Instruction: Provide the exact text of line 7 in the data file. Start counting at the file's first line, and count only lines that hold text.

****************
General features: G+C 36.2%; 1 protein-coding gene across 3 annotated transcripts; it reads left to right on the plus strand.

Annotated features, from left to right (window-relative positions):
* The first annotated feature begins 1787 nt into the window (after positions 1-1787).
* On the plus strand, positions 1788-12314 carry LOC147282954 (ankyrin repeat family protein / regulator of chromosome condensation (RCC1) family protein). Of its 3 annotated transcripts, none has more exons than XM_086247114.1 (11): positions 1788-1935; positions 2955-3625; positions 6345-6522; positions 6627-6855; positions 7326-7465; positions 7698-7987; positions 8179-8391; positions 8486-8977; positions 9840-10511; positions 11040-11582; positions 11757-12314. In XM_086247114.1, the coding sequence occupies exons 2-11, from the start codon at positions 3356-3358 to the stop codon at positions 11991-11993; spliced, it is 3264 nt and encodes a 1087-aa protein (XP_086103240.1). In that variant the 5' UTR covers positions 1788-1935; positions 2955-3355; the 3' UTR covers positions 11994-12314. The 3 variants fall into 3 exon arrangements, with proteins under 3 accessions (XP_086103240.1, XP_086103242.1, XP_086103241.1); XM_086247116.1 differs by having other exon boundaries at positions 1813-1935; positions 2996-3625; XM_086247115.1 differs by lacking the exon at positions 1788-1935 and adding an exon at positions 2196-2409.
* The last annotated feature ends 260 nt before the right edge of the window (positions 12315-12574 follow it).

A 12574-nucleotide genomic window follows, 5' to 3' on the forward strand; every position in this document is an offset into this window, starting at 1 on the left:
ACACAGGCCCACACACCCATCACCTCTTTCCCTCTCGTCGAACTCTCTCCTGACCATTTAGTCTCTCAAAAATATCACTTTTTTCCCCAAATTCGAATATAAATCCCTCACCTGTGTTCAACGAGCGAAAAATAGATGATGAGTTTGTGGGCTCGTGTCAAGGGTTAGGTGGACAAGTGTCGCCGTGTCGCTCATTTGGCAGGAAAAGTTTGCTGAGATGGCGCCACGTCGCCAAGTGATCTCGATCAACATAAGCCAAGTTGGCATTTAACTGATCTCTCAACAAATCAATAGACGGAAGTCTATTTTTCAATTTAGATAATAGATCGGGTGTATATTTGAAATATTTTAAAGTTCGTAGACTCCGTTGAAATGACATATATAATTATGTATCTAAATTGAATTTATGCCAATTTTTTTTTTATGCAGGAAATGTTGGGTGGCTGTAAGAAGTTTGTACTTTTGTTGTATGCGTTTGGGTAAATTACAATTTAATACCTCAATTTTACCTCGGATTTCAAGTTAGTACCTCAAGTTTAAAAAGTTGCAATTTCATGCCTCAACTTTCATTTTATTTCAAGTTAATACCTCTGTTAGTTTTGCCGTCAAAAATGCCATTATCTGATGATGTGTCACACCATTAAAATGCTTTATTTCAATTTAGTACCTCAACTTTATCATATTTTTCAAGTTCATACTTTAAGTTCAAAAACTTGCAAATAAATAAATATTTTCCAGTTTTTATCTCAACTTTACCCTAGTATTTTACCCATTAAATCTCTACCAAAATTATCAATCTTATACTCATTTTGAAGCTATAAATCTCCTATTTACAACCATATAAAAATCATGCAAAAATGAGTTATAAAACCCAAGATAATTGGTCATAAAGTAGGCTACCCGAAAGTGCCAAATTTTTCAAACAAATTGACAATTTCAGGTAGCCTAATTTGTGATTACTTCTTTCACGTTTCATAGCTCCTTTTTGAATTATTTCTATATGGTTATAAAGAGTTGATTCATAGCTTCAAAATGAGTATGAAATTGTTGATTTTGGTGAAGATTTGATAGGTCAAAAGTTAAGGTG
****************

ACACAGGCCCACACACCCATCACCTCTTTCCCTCTCGTCGAACTCTCTCCTGACCATTTAGTCTCTCAAAAATATCACTTTTTTCCCCAAATTCGAATATAAATCCCTCACCTGTGTTCAACGAGCGAAAAATAGATGATGAGTTTGTGGGCTCGTGTCAAGGGTTAGGTGGACAAGTGTCGCCGTGTCGCTCATTTGGCAGGAAAAGTTTGCTGAGATGGCGCCACGTCGCCAAGTGATCTCGATCAACATAAGCCAAGTTGGCATTTAACTGATCTCTCAACAAATCAATAGACGGAAGTCTATTTTTCAATTTAGATAATAGATCGGGTGTATATTTGAAATATTTTAAAGTTCGTAGACTCCGTTGAAATGACATATATAATTATGTATCTAAATTGAATTTATGCCAATTTTTTTTTTATGCAGGAAATGTTGGGTGGCTGTAAGAAGTTTGTACTTTTGTTGTATGCGTTTGGGTAAATTACAATTTAATACCTCAATTTTACCTCGGATTTCAAGTTAGTACCTCAAGTTTAAAAAGTTGCAATTTCATGCCTCAACTTTCATTTTATTTCAAGTTAATACCTCTGTTAGTTTTGCCGTCAAAAATGCCATTATCTGATGATGTGTCACACCATTAAAATGCTTTATTTCAATTTAGTACCTCAACTTTATCATATTTTTCAAGTTCATACTTTAAGTTCAAAAACTTGCAAATAAATAAATATTTTCCAGTTTTTATCTCAACTTTACCCTAGTATTTTACCCATTAAATCTCTACCAAAATTATCAATCTTATACTCATTTTGAAGCTATAAATCTCCTATTTACAACCATATAAAAATCATGCAAAAATGAGTTATAAAACCCAAGATAATTGGTCATAAAGTAGGCTACCCGAAAGTGCCAAATTTTTCAAACAAATTGACAATTTCAGGTAGCCTAATTTGTGATTACTTCTTTCACGTTTCATAGCTCCTTTTTGAATTATTTCTATATGGTTATAAAGAGTTGATTCATAGCTTCAAAATGAGTATGAAATTGTTGATTTTGGTGAAGATTTGATAGGTCAAAAGTTAAGGTG